- Good supplies of quality hay remain available in the area.
- Some rainfall has marginally eased a considerably dry period for growers in the region, but more is needed for any chance of a strong hay season ahead.
- Without a decent year for hay production in 2017 we could see all the oversupply of fodder that currently exists taken up by southern regions.
- There continues to be a lot of variability in quality on the domestic market due to the bulk of hay available at the moment.
- Good opportunities to pick up reasonably priced fodder exist in the region. To ensure quality however we continue to advocate for the careful inspection of fodder before purchase and obtaining a feed test.
- Cereal hay: +/-$0 ($120 to $160/t). Prices remained steady this week.
- Lucerne hay: +/-$0 ($220 to $260/t). Prices remained steady this week.
- Straw: +/-$0 ($90 to $120/t). Prices remain steady this week.
- Pasture hay: +/-$0 ($120 to 150/t) Prices remain steady this week.
Central South Australia
- A strong boost in buying was noted this week as the region endures another mostly dry week.
- Most demand is coming from the Eyre Peninsula.
- The Central SA region is yet to experience significant rainfall in over a month, prompting farmers to re-evaluate feed requirements for 2017 with winter crops now in jeopardy.
- Reports suggest crops cannot go another fortnight without significant rainfall.
- A strong positive for the region is that good supplies of excellent quality feed remain in sheds
- This good supply is keeping prices steady at the moment.
- The export industry continues to dominate a large part of the region and its appetite is much greater.
- Many growers continue to sit out of the market and are unwilling to part with hay until prices firm.
- Cereal hay: +/-$0 ($110 to 140/t). Prices remain steady this week.
- Lucerne hay: +/-$0 ($230 to 260/t). Prices remain steady this week.
- Straw: +/-$0 ($80 to $110/t). Prices remain steady this week.
Southwest Western Australia
- The west received a well overdue bout of rainfall this week giving hope to growers and their parched crops.
- The north of the region received far less and is still in dire need of rain.
- Growers are still expecting a light on year for production, in stark contrast of the previous season.
- The export industry continues to dominate the market as the primary target for growers and dictates pricing. Despite this we saw some fluctuation in price this week as more fodder trades domestically.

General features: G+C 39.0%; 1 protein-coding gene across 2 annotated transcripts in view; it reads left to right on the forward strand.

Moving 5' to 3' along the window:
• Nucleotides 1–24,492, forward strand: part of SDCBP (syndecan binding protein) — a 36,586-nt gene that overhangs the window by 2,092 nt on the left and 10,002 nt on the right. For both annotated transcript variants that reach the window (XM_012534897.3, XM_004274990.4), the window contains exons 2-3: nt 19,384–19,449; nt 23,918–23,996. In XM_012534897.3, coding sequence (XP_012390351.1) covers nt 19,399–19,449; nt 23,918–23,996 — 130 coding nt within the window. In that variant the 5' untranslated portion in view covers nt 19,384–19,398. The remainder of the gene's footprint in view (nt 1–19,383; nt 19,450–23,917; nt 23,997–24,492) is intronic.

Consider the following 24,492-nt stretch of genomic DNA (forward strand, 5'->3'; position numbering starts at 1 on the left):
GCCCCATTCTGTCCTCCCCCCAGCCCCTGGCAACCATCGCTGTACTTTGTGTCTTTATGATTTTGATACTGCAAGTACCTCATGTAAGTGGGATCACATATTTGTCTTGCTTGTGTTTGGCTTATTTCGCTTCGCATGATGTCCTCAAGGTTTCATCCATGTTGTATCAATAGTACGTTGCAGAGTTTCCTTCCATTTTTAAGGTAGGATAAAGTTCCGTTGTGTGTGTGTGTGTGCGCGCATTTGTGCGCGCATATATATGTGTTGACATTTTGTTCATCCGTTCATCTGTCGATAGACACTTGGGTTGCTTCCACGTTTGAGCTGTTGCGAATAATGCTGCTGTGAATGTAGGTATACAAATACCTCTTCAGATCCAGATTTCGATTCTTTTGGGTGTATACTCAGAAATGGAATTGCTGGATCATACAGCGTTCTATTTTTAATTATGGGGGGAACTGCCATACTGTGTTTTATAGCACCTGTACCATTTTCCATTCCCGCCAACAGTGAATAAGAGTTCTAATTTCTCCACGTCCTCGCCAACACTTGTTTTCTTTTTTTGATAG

- Most growers still have decent supplies to sell but this has been quickly diminishing with a growing demand due to dry weather.
- More hay moving meant some price fluctuations this week.
- When buying hay this year, obtaining mould and yeast tests as well as feed tests will be paramount to ensuring value for money when purchasing hay.
- Cereal hay: -$30 ($140 to $180/t). Prices eased this week.
- Lucerne hay: -$15 ($450 to $490). Prices eased this week.
- Straw: +$15 ($100 to $130/t). Prices firmed this week.
- Pasture hay: +/-$0 ($150 to $200/t). Prices remain steady this week.
- Demand for hay continues to grow in the region as dry farmers look to replenish sheds and assess fodder requirements for the remainder of 2017.
- If dry conditions persist through July it could be another tough year for hay supply throughout the state.
- There has been a greater interest in lucerne this week as more farmers run out of palatable silage. Most silage made in the region last season was poor.
- Hay price increases may follow the level of demand in the coming weeks.
- There is a great deal of weather damaged fodder on the market for far less than the suggested price scale. We suggest obtaining a feed test and mould and yeast test to ensure value for money.
- Farmers will again look to cover the majority of feed requirements on farm this year with a decent year for production. The aim of this is to cut costs and counter poor milk prices.
- The southern part of the state continues to take the main share of demand as this area has experienced the least rainfall during the winter period.
- Cereal hay: +/-$0 ($180 to 220/t) Prices remain steady this week.
- Lucerne hay: +/-$0 ($330 to 350/t) Prices remain steady this week.
- Straw: +/-$0 ($100 to 150/t) Prices remain steady this week.
- Pasture hay: +/-$0 ($160 to 190/t) Prices remain steady this week.